In a city with a population of about one million, there are few things more popular than black culture.
It is what is expected of a city in which the majority of residents are black, with the exception of a few areas of white people.
And if you live in that area, you know the black community.
The internet, however, is a different beast.
When I moved to London in 2007, I never imagined that the internet would one day turn me into a black person.
I knew I would eventually find my place in the world, I thought.
I was wrong.
The first few years of my life were filled with the excitement of finding my place on the internet.
The first book I bought was a book called “A Brief History of the United States,” a book that gave a history of America that I could relate to.
My first internet friend was a white woman who spoke fluent English and seemed very knowledgeable about her subject.
I became hooked on the topic of black history, and the world’s largest online community became my community.
I began reading about the history of slavery, racism, and colonialism in Africa, the United Kingdom, the US, Australia, and Canada.
My internet friend introduced me to a group of white internet strangers, and I became enamored by their diverse backgrounds and opinions.
I discovered a world that was not defined by race, ethnicity, or culture, but by their stories of living in different worlds.
The internet, they said, could be their place to explore their shared world.
A black friend of mine, a doctor who had been working in a hospital in the UK, told me about his own life as a black man.
He had grown up in a white family, and had been bullied and discriminated against for being black.
He was proud of his skin colour, but he had never known himself as black.
I had heard that being black was shameful, and that being white was a shameful place.
I found this perspective, and others like it, inspiring.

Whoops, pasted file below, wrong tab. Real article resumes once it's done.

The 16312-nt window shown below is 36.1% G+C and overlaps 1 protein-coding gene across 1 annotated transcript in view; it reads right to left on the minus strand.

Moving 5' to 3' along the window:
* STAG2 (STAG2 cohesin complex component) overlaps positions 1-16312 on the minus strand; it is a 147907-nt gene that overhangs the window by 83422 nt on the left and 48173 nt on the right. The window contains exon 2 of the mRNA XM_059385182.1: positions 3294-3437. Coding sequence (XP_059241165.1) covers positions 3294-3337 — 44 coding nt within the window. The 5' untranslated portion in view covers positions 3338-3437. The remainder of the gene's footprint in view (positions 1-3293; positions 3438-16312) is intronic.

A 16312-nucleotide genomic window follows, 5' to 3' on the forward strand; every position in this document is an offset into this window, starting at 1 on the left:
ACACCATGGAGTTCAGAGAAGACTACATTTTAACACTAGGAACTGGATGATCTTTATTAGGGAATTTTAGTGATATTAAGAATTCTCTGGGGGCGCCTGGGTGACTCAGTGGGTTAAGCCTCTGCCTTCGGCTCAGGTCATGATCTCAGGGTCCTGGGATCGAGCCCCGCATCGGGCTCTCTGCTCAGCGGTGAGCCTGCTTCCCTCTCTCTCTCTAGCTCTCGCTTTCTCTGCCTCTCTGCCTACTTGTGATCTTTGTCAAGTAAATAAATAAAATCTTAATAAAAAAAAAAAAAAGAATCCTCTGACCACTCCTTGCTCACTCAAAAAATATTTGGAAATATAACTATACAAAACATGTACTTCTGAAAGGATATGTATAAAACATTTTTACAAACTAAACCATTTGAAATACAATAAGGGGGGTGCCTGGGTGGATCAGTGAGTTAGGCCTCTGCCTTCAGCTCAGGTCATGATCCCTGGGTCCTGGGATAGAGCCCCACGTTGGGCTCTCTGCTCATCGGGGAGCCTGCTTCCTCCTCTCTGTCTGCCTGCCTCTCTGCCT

I could see myself being different.
I also learned that there were many more of us out there, just like my friend.
There were black men, black women, and white people, all living their lives as members of the same community, and there was a strong desire for us to find our own way.
I wanted to be like them.
I felt that being different meant being different in the way I wanted, and having a place to belong.
I became interested in black culture and history, but I did not realize that the online world was a place where black people were being marginalized and oppressed, too.
I started to question what it meant to be black.
And that was the beginning of a journey that would take me to places I never knew existed.
The internet is a place that is constantly changing.
In the beginning, black people felt excluded and shunned by their community.
They felt that their stories were told too often, that there was no room for them.
The only way for me to feel connected to my community was through a black internet friend, and even that had its limitations.
My internet friend made me feel like I could talk to my black friends, but she was not the same person as my black friend.
At first, I found my black community very isolating.
I struggled to understand how my black people could not be like me.
They were not the way they were portrayed in media, or in public spaces.
In my first few days, I felt like I was in a dark room, alone, and in the wrong place at the wrong time.
When I finally reached out to my online black friend, I began to feel more connected to them.
She spoke to me in her own words and was a powerful example for me.
I came to understand that we were all just as much people, and as worthy of respect, and dignity, and acceptance.
By this point, my black online friends had grown to include women, people of colour, and trans people.
I even met some of the first black women in Britain.
But my online friends did not become my friends.
They became my mentors.
My online black friends became my friends, my mentors, my role models, and a place of learning about black history.
They taught me how to connect with others in my community, but also taught me about my own life.
My friends were not only my confidantes, but my role model.
The power of a mentor is not limited to being a black woman.
A black woman can be the person who makes a difference in the lives of other black people, by creating and supporting the networks that are available to them and by being a catalyst to change the status quo.
The power of black mentorship is that it helps people connect with each other and create a better world.
In the year and a half since I joined the black internet community, I have had the privilege of becoming an inspiration to my friends and my community members.
I have become more than